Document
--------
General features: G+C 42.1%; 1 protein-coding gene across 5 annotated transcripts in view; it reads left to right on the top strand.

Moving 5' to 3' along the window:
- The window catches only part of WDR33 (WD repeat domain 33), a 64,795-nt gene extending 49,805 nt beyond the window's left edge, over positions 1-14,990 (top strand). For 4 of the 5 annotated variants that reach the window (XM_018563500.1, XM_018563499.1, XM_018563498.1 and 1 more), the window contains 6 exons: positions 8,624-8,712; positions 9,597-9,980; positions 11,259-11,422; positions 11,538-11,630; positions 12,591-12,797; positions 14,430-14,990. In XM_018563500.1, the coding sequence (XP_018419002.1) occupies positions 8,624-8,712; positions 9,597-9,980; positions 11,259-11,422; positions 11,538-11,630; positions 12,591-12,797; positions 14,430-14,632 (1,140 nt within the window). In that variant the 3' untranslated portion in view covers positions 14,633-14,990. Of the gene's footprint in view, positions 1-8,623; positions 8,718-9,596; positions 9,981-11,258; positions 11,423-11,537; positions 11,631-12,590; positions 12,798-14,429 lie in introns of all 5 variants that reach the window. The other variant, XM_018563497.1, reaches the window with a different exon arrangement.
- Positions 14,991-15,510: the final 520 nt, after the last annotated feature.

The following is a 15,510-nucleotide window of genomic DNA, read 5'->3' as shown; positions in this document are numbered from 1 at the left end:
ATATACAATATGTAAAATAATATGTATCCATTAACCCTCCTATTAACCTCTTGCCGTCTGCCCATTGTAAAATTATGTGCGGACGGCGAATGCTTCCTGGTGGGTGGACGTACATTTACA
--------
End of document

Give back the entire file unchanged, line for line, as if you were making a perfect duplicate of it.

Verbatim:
General features: G+C 42.1%; 1 protein-coding gene across 5 annotated transcripts in view; it reads left to right on the top strand.

Moving 5' to 3' along the window:
- The window catches only part of WDR33 (WD repeat domain 33), a 64,795-nt gene extending 49,805 nt beyond the window's left edge, over positions 1-14,990 (top strand). For 4 of the 5 annotated variants that reach the window (XM_018563500.1, XM_018563499.1, XM_018563498.1 and 1 more), the window contains 6 exons: positions 8,624-8,712; positions 9,597-9,980; positions 11,259-11,422; positions 11,538-11,630; positions 12,591-12,797; positions 14,430-14,990. In XM_018563500.1, the coding sequence (XP_018419002.1) occupies positions 8,624-8,712; positions 9,597-9,980; positions 11,259-11,422; positions 11,538-11,630; positions 12,591-12,797; positions 14,430-14,632 (1,140 nt within the window). In that variant the 3' untranslated portion in view covers positions 14,633-14,990. Of the gene's footprint in view, positions 1-8,623; positions 8,718-9,596; positions 9,981-11,258; positions 11,423-11,537; positions 11,631-12,590; positions 12,798-14,429 lie in introns of all 5 variants that reach the window. The other variant, XM_018563497.1, reaches the window with a different exon arrangement.
- Positions 14,991-15,510: the final 520 nt, after the last annotated feature.

The following is a 15,510-nucleotide window of genomic DNA, read 5'->3' as shown; positions in this document are numbered from 1 at the left end:
ATATACAATATGTAAAATAATATGTATCCATTAACCCTCCTATTAACCTCTTGCCGTCTGCCCATTGTAAAATTATGTGCGGACGGCGAATGCTTCCTGGTGGGTGGACGTACATTTACA